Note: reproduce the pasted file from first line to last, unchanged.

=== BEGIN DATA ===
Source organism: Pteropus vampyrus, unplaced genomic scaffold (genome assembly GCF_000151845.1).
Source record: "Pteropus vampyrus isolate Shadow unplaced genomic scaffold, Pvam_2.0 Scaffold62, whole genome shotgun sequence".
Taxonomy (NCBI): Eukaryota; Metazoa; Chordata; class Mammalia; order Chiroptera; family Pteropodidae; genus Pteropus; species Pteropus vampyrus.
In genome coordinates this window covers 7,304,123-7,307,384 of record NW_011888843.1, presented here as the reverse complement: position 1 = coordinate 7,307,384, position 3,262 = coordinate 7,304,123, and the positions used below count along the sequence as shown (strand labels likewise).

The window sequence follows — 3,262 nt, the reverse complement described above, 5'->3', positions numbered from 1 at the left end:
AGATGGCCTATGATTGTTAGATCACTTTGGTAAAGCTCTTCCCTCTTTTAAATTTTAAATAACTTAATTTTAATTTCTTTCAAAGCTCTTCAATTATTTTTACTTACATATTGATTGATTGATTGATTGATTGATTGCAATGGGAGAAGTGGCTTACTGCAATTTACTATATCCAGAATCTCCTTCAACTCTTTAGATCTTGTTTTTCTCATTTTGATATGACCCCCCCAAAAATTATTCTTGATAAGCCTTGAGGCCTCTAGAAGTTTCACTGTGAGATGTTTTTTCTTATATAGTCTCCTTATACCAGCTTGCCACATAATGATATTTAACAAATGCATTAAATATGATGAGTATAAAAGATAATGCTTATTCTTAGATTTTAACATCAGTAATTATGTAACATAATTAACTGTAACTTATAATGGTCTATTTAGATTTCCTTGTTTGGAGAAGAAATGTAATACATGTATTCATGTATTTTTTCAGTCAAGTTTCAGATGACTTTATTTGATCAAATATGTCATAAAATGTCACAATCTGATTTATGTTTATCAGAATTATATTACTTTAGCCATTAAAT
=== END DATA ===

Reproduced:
Source organism: Pteropus vampyrus, unplaced genomic scaffold (genome assembly GCF_000151845.1).
Source record: "Pteropus vampyrus isolate Shadow unplaced genomic scaffold, Pvam_2.0 Scaffold62, whole genome shotgun sequence".
Taxonomy (NCBI): Eukaryota; Metazoa; Chordata; class Mammalia; order Chiroptera; family Pteropodidae; genus Pteropus; species Pteropus vampyrus.
In genome coordinates this window covers 7,304,123-7,307,384 of record NW_011888843.1, presented here as the reverse complement: position 1 = coordinate 7,307,384, position 3,262 = coordinate 7,304,123, and the positions used below count along the sequence as shown (strand labels likewise).

The window sequence follows — 3,262 nt, the reverse complement described above, 5'->3', positions numbered from 1 at the left end:
AGATGGCCTATGATTGTTAGATCACTTTGGTAAAGCTCTTCCCTCTTTTAAATTTTAAATAACTTAATTTTAATTTCTTTCAAAGCTCTTCAATTATTTTTACTTACATATTGATTGATTGATTGATTGATTGATTGCAATGGGAGAAGTGGCTTACTGCAATTTACTATATCCAGAATCTCCTTCAACTCTTTAGATCTTGTTTTTCTCATTTTGATATGACCCCCCCAAAAATTATTCTTGATAAGCCTTGAGGCCTCTAGAAGTTTCACTGTGAGATGTTTTTTCTTATATAGTCTCCTTATACCAGCTTGCCACATAATGATATTTAACAAATGCATTAAATATGATGAGTATAAAAGATAATGCTTATTCTTAGATTTTAACATCAGTAATTATGTAACATAATTAACTGTAACTTATAATGGTCTATTTAGATTTCCTTGTTTGGAGAAGAAATGTAATACATGTATTCATGTATTTTTTCAGTCAAGTTTCAGATGACTTTATTTGATCAAATATGTCATAAAATGTCACAATCTGATTTATGTTTATCAGAATTATATTACTTTAGCCATTAAAT